My greatest TV viewing pleasure over the last year or so has been The Sandbaggers, a British spy drama that originally aired from 1978-80. The show is so good that I could not bear to binge-watch it, but instead carefully rationed out the episodes as little treats to myself (I watched it via Britbox). But now I’m done, sadly, and will have to wait for a while before I can indulge in a re-watch.
What makes The Sandbaggers so good? To start with, cracking scripts and a compelling lead performance by Roy Marsden as Neil Burnside, the director of operations of Britain’s Secret Intelligence Service (commonly known as MI6, though it is never called this on the show). The writer of most of The Sandbaggers, Ian MacKintosh, had a background in intelligence work, which gave the series a lot of credibility and some notoriety back in the day.
In an interview for Robert Folsom’s book The Life and Mysterious Death of Ian MacKintosh: The Inside Story of The Sandbaggers and Television’s Top Spy, the actor Jerome Willis, who played Burnside’s immediate superior, put his finger on another one of the show’s special qualities:
“One of Ian’s great skills as a writer was almost completely to exclude exterior scenes. The regular settings were Burnside’s office, “M”’s office, Matthew Peele’s office, the Foreign Office and the Operations Room. This gave a highly claustrophobic effect, very suitable for a spy series and gave the occasional action scenes even more impact.”
For today’s viewers, those occasional action scenes will mostly seem comically simplistic. Although Burnside’s agents are deployed to various European capitals and locations behind the Iron Curtain, limited budgets meant that various areas around Leeds have to stand in for these exotic spots. (It is perhaps a commentary on the capital stock of 1970s Britain that a few scenes shot in crumbling socialist tower blocks did look pretty convincing to my eyes.) The real action in the The Sandbaggers is in the endless arguments that take place over the telephone and in the office. The energy of the show flags whenever the characters step out of doors.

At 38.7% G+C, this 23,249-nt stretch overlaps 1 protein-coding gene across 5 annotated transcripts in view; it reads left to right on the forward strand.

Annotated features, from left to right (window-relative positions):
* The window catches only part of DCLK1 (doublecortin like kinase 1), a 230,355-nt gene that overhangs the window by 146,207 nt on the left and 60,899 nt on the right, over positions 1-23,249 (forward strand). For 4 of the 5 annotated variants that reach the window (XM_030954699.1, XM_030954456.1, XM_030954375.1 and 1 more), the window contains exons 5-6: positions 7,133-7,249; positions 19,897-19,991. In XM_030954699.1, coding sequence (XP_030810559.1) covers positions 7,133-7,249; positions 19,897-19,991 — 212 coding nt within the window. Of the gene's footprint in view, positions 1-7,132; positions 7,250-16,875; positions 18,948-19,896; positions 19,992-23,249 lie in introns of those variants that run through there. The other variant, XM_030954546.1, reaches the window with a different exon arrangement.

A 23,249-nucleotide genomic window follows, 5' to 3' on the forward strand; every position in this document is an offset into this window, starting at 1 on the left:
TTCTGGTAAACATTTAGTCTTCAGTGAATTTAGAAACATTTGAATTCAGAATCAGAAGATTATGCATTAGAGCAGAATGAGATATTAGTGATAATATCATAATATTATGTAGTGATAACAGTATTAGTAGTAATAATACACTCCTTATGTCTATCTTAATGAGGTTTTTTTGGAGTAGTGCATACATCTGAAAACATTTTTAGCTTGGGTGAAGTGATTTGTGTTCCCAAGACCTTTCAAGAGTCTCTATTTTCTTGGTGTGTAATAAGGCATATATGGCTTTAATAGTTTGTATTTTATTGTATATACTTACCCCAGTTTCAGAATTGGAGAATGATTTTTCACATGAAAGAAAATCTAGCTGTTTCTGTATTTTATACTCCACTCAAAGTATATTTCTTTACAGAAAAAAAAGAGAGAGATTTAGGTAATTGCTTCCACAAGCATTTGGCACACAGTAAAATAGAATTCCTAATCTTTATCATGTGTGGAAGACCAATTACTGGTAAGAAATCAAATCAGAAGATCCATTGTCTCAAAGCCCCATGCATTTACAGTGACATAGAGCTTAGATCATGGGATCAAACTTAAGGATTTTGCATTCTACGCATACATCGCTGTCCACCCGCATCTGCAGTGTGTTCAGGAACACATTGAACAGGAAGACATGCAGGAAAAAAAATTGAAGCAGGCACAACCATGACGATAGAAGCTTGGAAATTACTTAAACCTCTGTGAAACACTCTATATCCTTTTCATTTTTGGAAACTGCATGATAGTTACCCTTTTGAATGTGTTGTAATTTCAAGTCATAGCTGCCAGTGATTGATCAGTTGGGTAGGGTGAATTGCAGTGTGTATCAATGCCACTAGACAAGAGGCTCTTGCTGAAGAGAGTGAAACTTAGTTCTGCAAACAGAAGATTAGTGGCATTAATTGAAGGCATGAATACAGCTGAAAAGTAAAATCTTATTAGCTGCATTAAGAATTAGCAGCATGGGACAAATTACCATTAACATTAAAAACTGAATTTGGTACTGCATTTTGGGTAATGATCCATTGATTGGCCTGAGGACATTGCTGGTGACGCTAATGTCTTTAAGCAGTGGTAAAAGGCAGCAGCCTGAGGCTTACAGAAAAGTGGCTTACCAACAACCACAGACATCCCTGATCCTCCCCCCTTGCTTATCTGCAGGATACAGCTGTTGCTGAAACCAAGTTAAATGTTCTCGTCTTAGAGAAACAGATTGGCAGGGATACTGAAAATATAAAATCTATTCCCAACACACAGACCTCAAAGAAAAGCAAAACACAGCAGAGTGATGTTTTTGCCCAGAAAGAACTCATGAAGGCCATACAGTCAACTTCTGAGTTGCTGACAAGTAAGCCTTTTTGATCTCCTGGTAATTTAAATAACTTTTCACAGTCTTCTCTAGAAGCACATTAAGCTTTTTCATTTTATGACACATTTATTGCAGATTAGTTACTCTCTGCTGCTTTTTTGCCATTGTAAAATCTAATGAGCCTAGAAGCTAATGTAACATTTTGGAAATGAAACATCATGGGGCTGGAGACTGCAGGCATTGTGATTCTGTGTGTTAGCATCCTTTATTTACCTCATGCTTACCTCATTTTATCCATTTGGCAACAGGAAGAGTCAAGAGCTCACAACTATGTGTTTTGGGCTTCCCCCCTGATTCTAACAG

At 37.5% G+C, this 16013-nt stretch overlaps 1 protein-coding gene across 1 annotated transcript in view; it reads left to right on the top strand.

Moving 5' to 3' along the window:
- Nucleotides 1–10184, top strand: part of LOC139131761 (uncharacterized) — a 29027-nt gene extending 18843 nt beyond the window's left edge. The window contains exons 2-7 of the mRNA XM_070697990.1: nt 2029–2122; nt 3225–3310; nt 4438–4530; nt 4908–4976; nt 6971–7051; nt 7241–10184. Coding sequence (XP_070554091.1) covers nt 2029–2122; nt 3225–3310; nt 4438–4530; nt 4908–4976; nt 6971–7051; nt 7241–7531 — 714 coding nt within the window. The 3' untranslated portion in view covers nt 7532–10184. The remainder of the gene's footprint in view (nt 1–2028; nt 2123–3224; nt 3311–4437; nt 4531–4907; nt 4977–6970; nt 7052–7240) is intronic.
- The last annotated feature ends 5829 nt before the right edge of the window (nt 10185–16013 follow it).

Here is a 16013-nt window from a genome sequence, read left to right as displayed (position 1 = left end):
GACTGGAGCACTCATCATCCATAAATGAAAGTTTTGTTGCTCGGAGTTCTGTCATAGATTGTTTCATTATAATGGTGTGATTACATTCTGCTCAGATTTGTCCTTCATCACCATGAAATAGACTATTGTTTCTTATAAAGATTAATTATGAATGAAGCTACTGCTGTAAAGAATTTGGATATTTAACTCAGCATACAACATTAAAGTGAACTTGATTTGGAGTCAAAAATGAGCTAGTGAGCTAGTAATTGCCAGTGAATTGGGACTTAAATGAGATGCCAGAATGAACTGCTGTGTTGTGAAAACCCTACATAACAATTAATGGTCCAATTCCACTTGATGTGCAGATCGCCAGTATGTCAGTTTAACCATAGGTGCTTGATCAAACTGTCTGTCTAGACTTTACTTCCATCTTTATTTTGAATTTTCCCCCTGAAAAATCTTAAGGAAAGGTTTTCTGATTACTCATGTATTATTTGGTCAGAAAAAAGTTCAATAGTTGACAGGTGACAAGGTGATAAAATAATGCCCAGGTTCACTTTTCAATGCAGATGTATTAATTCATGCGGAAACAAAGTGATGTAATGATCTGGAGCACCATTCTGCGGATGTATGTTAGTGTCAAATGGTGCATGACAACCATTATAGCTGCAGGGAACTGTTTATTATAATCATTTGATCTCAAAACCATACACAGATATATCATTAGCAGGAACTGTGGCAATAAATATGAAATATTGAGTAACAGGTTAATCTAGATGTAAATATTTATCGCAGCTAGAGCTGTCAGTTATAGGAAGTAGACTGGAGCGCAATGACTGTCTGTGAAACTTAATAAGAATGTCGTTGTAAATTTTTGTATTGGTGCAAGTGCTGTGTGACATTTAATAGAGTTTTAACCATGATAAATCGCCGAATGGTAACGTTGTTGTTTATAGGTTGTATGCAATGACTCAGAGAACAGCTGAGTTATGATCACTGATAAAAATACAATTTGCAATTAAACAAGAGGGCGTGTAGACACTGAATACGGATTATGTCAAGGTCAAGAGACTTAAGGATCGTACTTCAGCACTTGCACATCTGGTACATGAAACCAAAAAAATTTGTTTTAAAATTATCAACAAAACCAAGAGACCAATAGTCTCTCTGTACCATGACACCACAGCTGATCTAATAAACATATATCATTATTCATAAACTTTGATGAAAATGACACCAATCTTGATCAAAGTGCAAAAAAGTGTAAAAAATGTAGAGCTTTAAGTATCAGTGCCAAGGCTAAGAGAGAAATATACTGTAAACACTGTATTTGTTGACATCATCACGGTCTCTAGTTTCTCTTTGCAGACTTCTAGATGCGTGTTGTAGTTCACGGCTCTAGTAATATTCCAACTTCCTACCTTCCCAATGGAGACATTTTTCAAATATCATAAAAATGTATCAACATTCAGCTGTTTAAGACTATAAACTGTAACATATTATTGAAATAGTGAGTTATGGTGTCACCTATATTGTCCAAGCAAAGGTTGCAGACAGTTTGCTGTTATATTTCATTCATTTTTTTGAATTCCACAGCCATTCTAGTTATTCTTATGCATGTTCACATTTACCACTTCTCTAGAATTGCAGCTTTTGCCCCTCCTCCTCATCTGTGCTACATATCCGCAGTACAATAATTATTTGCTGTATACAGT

Burnside is a mid-level bureaucrat, sitting above a team of agents that he can deploy at will, but below the true authorities to whom he must constantly justify his actions. The predicament of middle management is the show’s true subject, not the exploits of the dashing agents–most of whom are well-adjusted and likable people, quite different from the often unpleasant and obsessive Burnside. He is inevitably thwarted from exercising his best judgment by political considerations, or office politics, or simple differences of opinion, and must scheme to get his way. A passage from Folsom’s book captures the dynamic well:
The Sandbaggers never varied from its primary theme: In practically every episode, Burnside has to confront the machinations of his own government before dealing with the Soviets and the Cold War. He considers anyone who gets in his way to be a foe. When the government interferes, as it invariably does, he deals with them in any manner he can to gain an edge, whether his actions are right or wrong, moral or immoral, ethical or unethical.
It is this focus on the inner workings of bureaucracy that makes The Sandbaggers a more lasting work of art and not just a piece of Cold War nostalgia. It is one of the best portrayals of unprincipled bureaucratic infighting I have ever seen on screen. In most of the episodes the bureaucratic battling is over some real thing happening in the world, and the fact that Burnside is usually smarter and better informed than his opponents allows us to, mostly, root for him, or at least sympathize. For me, though, the show’s apex is possibly “Operation Kingmaker,” the last episode of the second season. It is the story of the covert campaign Burnside wages to influence the choice of the next head of SIS, an effort in which he is obviously in the wrong.
A couple of the episodes in the third season felt off to me, more conventional and superficial (MacKintosh died in an airplane accident in 1979, before he had finished writing all of the planned episodes). The problem was precisely their departure from that “primary theme.” In one episode, Burnside confronts his superiors because he wants to more vigorously support the Soviet dissident movement. And in the final episode, Burnside tries to sabotage his own government’s negotiations with the Soviet Union because he doesn’t agree with the goal. These episodes portray Burnside as an idealist, which feels like a departure for such a cynical realist.
More fundamentally, they broke with the premise of the show: that Burnside’s real battles are not with enemy agents or foreign regimes, but with his own colleagues who stand in the way of him doing his job as he sees fit.
The true enemy is always within.